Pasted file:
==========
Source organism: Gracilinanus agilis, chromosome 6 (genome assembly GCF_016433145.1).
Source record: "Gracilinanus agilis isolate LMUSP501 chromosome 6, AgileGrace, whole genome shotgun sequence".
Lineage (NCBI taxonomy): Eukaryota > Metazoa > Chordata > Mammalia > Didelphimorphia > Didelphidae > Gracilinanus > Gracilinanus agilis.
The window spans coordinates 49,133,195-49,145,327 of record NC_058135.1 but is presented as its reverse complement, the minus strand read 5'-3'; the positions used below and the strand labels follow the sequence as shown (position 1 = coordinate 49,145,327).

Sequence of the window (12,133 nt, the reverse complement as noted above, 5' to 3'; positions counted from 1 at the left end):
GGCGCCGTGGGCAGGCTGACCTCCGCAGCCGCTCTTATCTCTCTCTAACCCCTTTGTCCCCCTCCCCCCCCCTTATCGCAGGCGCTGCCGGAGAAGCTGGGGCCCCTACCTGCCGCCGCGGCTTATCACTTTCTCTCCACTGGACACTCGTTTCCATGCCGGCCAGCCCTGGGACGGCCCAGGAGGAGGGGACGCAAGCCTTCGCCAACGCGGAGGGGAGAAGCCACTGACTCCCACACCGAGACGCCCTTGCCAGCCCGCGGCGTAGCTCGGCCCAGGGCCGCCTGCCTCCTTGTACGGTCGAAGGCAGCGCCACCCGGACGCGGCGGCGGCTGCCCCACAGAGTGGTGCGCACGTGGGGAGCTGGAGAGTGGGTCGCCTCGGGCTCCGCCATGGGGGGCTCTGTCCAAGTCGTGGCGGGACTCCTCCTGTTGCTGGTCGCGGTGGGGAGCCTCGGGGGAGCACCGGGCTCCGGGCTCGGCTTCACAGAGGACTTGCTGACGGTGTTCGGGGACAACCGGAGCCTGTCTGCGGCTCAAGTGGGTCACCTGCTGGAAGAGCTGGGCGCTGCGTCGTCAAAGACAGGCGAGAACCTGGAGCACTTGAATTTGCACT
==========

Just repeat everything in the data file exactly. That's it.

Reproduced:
Source organism: Gracilinanus agilis, chromosome 6 (genome assembly GCF_016433145.1).
Source record: "Gracilinanus agilis isolate LMUSP501 chromosome 6, AgileGrace, whole genome shotgun sequence".
Lineage (NCBI taxonomy): Eukaryota > Metazoa > Chordata > Mammalia > Didelphimorphia > Didelphidae > Gracilinanus > Gracilinanus agilis.
The window spans coordinates 49,133,195-49,145,327 of record NC_058135.1 but is presented as its reverse complement, the minus strand read 5'-3'; the positions used below and the strand labels follow the sequence as shown (position 1 = coordinate 49,145,327).

Sequence of the window (12,133 nt, the reverse complement as noted above, 5' to 3'; positions counted from 1 at the left end):
GGCGCCGTGGGCAGGCTGACCTCCGCAGCCGCTCTTATCTCTCTCTAACCCCTTTGTCCCCCTCCCCCCCCCTTATCGCAGGCGCTGCCGGAGAAGCTGGGGCCCCTACCTGCCGCCGCGGCTTATCACTTTCTCTCCACTGGACACTCGTTTCCATGCCGGCCAGCCCTGGGACGGCCCAGGAGGAGGGGACGCAAGCCTTCGCCAACGCGGAGGGGAGAAGCCACTGACTCCCACACCGAGACGCCCTTGCCAGCCCGCGGCGTAGCTCGGCCCAGGGCCGCCTGCCTCCTTGTACGGTCGAAGGCAGCGCCACCCGGACGCGGCGGCGGCTGCCCCACAGAGTGGTGCGCACGTGGGGAGCTGGAGAGTGGGTCGCCTCGGGCTCCGCCATGGGGGGCTCTGTCCAAGTCGTGGCGGGACTCCTCCTGTTGCTGGTCGCGGTGGGGAGCCTCGGGGGAGCACCGGGCTCCGGGCTCGGCTTCACAGAGGACTTGCTGACGGTGTTCGGGGACAACCGGAGCCTGTCTGCGGCTCAAGTGGGTCACCTGCTGGAAGAGCTGGGCGCTGCGTCGTCAAAGACAGGCGAGAACCTGGAGCACTTGAATTTGCACT